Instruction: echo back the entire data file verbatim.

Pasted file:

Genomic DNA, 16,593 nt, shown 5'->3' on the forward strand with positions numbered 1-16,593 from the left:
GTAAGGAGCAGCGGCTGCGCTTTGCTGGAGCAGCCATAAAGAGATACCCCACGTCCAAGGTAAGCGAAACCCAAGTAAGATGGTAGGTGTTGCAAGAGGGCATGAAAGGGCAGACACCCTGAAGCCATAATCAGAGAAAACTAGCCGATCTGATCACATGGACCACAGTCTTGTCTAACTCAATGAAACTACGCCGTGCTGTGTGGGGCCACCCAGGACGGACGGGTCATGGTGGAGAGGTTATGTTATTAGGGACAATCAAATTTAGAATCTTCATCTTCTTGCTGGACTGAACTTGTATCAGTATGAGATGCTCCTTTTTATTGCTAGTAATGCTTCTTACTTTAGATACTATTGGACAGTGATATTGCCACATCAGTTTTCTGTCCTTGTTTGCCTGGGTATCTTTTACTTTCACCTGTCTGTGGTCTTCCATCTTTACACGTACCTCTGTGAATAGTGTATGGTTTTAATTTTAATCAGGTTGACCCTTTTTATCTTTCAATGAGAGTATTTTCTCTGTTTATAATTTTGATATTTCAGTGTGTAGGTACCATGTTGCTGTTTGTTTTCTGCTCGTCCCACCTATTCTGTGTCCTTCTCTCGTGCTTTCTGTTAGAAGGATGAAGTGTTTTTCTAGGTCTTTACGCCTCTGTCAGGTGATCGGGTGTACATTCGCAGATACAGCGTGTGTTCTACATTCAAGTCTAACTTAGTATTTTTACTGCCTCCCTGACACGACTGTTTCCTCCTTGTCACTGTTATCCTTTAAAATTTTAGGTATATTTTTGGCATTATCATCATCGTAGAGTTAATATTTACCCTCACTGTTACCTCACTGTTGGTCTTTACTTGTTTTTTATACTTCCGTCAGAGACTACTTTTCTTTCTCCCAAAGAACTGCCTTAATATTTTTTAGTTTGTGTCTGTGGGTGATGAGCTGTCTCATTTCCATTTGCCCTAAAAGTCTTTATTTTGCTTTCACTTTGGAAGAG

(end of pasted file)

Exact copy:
Genomic DNA, 16,593 nt, shown 5'->3' on the forward strand with positions numbered 1-16,593 from the left:
GTAAGGAGCAGCGGCTGCGCTTTGCTGGAGCAGCCATAAAGAGATACCCCACGTCCAAGGTAAGCGAAACCCAAGTAAGATGGTAGGTGTTGCAAGAGGGCATGAAAGGGCAGACACCCTGAAGCCATAATCAGAGAAAACTAGCCGATCTGATCACATGGACCACAGTCTTGTCTAACTCAATGAAACTACGCCGTGCTGTGTGGGGCCACCCAGGACGGACGGGTCATGGTGGAGAGGTTATGTTATTAGGGACAATCAAATTTAGAATCTTCATCTTCTTGCTGGACTGAACTTGTATCAGTATGAGATGCTCCTTTTTATTGCTAGTAATGCTTCTTACTTTAGATACTATTGGACAGTGATATTGCCACATCAGTTTTCTGTCCTTGTTTGCCTGGGTATCTTTTACTTTCACCTGTCTGTGGTCTTCCATCTTTACACGTACCTCTGTGAATAGTGTATGGTTTTAATTTTAATCAGGTTGACCCTTTTTATCTTTCAATGAGAGTATTTTCTCTGTTTATAATTTTGATATTTCAGTGTGTAGGTACCATGTTGCTGTTTGTTTTCTGCTCGTCCCACCTATTCTGTGTCCTTCTCTCGTGCTTTCTGTTAGAAGGATGAAGTGTTTTTCTAGGTCTTTACGCCTCTGTCAGGTGATCGGGTGTACATTCGCAGATACAGCGTGTGTTCTACATTCAAGTCTAACTTAGTATTTTTACTGCCTCCCTGACACGACTGTTTCCTCCTTGTCACTGTTATCCTTTAAAATTTTAGGTATATTTTTGGCATTATCATCATCGTAGAGTTAATATTTACCCTCACTGTTACCTCACTGTTGGTCTTTACTTGTTTTTTATACTTCCGTCAGAGACTACTTTTCTTTCTCCCAAAGAACTGCCTTAATATTTTTTAGTTTGTGTCTGTGGGTGATGAGCTGTCTCATTTCCATTTGCCCTAAAAGTCTTTATTTTGCTTTCACTTTGGAAGAG